Monday, February 25, 2008

Time to Start Looking

Graduation is around the corner. "When should I start applying for a job?"


But first things first. You're not applying for a job (you apply at McDonalds), you're searching for a job. And it's a process. So the proper question is "How do I start my job search?"

Research. Get to know the industry. Find out who is doing the kind of work you want to do. Learn about their areas of expertise, their competitors and where they are headed. Start this as early as possible.

Network. Find ways to meet people in the industry. Go to industry events. Talk to speakers afterwards. Keep in contact with friends who have graduated and are in the industry (the most overlooked contacts). Do this throughout your schooling.

Informational Interviews. Once you make contacts, see if you can set up informational interviews. It doesn't need to be with the owner or creative director. It can be with anyone who can give you insight into their company, the industry and the job market. Plus, if you make a good impression, you've just created an ally within that company.

And now to the part of the process that most people focus on:

Asking to be Considered for a Position. Most creative shops are always looking for people -- even when they're not hiring. The good creative directors are always looking for their next hires before they need them. That's why it's never too early to start. You want to get on their radar so that when a position opens, they think of you. OR, if you're really good, they'll consider adding the position before they need it (so they don't miss out on the right person).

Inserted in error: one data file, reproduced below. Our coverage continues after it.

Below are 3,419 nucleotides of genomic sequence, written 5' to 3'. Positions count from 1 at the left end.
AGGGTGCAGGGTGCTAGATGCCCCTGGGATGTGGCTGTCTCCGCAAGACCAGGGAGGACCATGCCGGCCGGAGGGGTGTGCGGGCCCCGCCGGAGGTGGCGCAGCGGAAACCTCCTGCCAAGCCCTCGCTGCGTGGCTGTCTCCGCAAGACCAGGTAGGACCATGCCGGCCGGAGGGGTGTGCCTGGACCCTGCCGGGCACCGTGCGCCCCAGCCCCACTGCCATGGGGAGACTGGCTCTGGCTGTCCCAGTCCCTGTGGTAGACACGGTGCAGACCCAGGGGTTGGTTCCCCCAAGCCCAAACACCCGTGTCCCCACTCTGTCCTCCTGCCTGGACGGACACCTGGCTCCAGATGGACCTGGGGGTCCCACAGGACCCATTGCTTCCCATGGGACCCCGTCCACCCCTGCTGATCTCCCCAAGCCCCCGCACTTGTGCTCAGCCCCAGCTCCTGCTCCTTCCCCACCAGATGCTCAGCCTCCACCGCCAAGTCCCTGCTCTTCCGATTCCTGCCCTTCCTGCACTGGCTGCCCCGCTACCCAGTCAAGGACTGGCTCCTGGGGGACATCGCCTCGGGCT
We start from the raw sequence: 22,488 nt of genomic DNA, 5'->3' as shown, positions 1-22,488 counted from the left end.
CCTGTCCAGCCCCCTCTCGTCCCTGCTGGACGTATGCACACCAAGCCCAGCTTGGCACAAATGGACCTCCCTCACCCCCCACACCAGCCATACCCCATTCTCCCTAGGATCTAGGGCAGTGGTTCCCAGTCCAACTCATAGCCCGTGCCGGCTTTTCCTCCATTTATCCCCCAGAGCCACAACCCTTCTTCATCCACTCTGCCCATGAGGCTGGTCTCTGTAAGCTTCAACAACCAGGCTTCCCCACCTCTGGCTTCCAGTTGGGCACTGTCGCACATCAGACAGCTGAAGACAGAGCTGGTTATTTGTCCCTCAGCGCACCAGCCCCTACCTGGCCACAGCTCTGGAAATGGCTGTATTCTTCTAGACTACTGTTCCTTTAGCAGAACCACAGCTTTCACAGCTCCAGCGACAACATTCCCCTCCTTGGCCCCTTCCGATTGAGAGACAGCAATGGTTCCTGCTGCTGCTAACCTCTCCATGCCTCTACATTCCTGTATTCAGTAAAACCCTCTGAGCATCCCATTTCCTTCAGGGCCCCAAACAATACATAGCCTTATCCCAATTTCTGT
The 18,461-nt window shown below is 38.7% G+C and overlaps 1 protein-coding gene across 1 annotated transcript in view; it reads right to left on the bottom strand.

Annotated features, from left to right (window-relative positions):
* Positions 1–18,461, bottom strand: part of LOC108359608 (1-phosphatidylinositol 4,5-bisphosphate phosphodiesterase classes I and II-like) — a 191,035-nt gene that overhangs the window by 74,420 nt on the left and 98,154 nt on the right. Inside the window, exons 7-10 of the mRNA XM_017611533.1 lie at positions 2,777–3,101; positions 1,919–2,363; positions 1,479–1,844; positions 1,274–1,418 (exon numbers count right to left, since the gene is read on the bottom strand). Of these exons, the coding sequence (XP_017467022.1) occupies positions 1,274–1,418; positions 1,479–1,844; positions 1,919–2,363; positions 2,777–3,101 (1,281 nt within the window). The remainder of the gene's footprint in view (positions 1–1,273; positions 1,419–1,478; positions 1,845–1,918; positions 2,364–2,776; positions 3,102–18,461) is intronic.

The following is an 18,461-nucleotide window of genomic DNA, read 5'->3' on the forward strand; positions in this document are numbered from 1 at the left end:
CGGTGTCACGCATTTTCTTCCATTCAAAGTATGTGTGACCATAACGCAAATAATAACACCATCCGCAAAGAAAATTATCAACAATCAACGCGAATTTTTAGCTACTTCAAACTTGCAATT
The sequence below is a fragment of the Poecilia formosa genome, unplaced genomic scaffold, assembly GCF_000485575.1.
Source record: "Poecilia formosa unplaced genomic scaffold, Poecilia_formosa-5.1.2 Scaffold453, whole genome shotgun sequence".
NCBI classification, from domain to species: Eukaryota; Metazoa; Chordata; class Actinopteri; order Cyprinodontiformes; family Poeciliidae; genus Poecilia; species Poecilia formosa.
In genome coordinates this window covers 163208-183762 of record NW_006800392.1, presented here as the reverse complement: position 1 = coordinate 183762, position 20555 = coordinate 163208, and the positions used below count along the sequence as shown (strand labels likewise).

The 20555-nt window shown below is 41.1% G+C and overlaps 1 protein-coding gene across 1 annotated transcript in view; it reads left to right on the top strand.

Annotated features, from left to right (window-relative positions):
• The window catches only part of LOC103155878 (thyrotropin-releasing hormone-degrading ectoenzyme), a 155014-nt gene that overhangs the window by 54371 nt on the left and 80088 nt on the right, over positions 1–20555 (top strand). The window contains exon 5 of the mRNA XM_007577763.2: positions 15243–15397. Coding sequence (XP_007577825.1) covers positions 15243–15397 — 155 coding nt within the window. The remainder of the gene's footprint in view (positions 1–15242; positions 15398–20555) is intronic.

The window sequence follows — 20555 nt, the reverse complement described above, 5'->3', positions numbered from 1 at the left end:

Something to keep in mind: if you're applying for a job you saw online, that means they have an immediate opening and want to fill it as fast as they can. They're not likely to wait for three months for you to graduate. Interview anyway. They may have another opening by the time you're ready and you could be at the top of the list.

Keep in mind, you are beginning a process. Start as early as you can. 

Monday, February 4, 2008

The Job Search Basic Five

This weekend I ran into Angie, a student at UMKC who heard me speak earlier in the week. She thanked me for the advice I had given. When I asked what helped the most, she simply answered "the basics."

Seems a good place to start. When starting your job search, these are the five essentials:

A Portfolio That Shows Off Your Skills. Your portfolio should consist of 12-15 of your best pieces. Keep in mind, I'm going to judge you by the worst piece in there. After all, nothing else you've ever done is as good – or it would be in there instead. Also, mix up the pieces. Don't show all the ads, then all the logos, etc. Keep the reviewer interested.

A Relevant Resume. I never hired anyone because they worked at Wal-mart while in college. And I damn sure never hired anyone because they were the rush chair for their sorority. Only cover the relevant, such as ad club, the school paper, internships, related jobs, even your ad campaigns class. Those things tell me about you as a creative. If you make me wade through the other crap, I may not see the things that matter to me.

Take Care of the Details. If you don't take care with your own resume and portfolio, what's to make me think you'll take care with my clients? Details matter. Details win or lose the job. Take care of them – spelling, production of your samples, the right name (and spelling) on the cover letter. Don't lose your dream job because you didn't take a few minutes to read everything over one last time.

Professionalism. If you come off as a student (by your dress, answers or demeanor) I'm not going to hire you. You need to come across as a professional. Dress right for the interview. Be prepared. Be polite. Be humble. Send a thank you note immediately after the interview. Act like a professional and I'll see you that way.

Make Me Remember You. If I don't remember you, I won't hire you. Do or show something that makes you stand out. We're interviewing lots of people and, I hate to admit it, sometimes people start to blend together. Be memorable.

There's your basic five needs. We'll address each of them in more detail.